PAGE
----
Use this URL to cite or link to this record in EThOS: http://ethos.bl.uk/OrderDetails.do?uin=uk.bl.ethos.651699
Title: Stochastic modelling and analysis of construction processes
Author: Graham, D. P.
Awarding Body: University of Edinburgh
Current Institution: University of Edinburgh
Date of Award: 2005
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Abstract:
Construction projects frequently overrun and finish over budget; in part due to the lack of control that construction practitioners have over the construction schedule at a process level. Planning methods such as CPM are not of sufficient detail to allow a practitioner to plan a process to maximise its performance. Thus the aim of this research was to develop a practical, computer-based model to enable practitioners to plan projects at a process level and hence improve their projects. This research has focused upon a specific type of process - those that are stochastic and cyclical. Such processes are difficult to predict and hence control, and they are widespread throughout construction projects. Examples are crane operations, formwork erection and scaffold erection. Initially, a focus was placed on the ready-mixed concrete (RMC) supply process. A discrete event simulation (DES) model of this process was developed and validated, based upon real project data. This model could not provide accurate estimates of the process due to the requirement that a user define the probability distributions that represent the process. This is a complex requirement for a practitioner, the issue became known as the complexity problem and a solution was sought using case-based reasoning (CBR). CBR provides solutions to new problems using knowledge from past ones - exactly what a practitioner was doing in the above simulation model. CBR was shown to be capable of solving the complexity problem. A hybrid model, CBRSim, was formed to fulfil the original aim of this thesis. CBRSim works by: CBR selecting probability distributions (based on user input) that are used in a DES model to accurately recreate the process. CBRSim was validated and modelled the process to within +/- 3% accuracy. CBRSim was then applied to another stochastic and cyclical construction process: earthmoving. CBRSim was found to be more accurate in estimating earthmoving productivity than RMC supply, thus providing an indication of a generic modelling capability.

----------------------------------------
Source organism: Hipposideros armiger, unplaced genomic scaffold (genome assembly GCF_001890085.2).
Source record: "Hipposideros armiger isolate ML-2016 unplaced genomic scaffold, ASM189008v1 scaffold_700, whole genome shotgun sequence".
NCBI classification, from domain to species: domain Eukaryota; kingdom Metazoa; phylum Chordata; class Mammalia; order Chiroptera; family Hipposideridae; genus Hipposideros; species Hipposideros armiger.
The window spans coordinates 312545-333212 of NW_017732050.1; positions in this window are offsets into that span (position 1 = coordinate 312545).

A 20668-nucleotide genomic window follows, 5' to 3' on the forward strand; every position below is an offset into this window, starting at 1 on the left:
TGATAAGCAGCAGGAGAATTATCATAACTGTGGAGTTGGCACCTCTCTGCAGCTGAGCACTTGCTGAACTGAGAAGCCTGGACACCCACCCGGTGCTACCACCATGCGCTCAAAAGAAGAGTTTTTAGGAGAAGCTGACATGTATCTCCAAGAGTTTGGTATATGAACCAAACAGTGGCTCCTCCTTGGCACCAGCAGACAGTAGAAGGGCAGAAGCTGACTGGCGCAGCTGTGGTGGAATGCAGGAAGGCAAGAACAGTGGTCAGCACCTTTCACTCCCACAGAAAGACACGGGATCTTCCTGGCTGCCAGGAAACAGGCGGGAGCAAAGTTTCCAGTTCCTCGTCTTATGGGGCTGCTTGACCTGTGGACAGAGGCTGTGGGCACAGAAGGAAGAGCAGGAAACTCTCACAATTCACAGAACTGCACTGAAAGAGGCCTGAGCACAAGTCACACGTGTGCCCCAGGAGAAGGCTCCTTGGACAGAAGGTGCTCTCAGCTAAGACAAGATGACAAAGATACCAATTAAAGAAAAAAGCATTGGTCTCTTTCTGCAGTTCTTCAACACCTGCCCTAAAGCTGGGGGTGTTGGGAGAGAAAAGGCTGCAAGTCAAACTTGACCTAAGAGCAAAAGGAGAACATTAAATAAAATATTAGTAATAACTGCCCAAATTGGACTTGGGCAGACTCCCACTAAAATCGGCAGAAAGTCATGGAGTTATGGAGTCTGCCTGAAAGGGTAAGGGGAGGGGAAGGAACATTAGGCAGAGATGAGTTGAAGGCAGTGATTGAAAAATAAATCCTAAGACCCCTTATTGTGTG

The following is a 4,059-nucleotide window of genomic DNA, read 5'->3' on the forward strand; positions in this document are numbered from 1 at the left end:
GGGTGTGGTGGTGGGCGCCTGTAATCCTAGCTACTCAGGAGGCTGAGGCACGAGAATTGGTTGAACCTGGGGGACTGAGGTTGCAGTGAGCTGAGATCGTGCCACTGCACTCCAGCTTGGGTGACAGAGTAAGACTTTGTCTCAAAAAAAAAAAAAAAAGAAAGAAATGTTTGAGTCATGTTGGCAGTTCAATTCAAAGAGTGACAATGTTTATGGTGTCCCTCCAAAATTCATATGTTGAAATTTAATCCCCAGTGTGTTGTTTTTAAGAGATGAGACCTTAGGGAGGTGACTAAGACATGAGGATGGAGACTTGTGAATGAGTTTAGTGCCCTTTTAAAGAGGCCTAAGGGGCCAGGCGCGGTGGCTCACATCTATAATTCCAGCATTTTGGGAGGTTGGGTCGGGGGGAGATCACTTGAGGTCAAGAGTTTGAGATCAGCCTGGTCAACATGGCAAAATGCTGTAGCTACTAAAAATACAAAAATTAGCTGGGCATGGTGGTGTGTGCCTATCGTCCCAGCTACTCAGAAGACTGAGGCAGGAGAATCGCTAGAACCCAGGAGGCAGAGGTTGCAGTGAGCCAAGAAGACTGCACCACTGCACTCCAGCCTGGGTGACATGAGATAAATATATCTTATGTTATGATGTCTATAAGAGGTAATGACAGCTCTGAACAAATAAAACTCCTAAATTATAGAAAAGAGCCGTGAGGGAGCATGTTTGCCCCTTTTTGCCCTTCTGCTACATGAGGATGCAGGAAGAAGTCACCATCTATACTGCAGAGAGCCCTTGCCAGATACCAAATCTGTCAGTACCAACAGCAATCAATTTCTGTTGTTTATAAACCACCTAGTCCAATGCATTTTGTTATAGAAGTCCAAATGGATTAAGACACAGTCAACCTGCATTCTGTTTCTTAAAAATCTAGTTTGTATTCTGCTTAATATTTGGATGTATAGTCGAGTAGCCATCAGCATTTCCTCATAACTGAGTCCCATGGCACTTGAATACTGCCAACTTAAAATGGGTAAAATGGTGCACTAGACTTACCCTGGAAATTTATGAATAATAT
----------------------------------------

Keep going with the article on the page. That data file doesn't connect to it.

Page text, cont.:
Supervisor: Not available Sponsor: Not available
Qualification Name: Thesis (Ph.D.) Qualification Level: Doctoral
EThOS ID: uk.bl.ethos.651699  DOI: Not available
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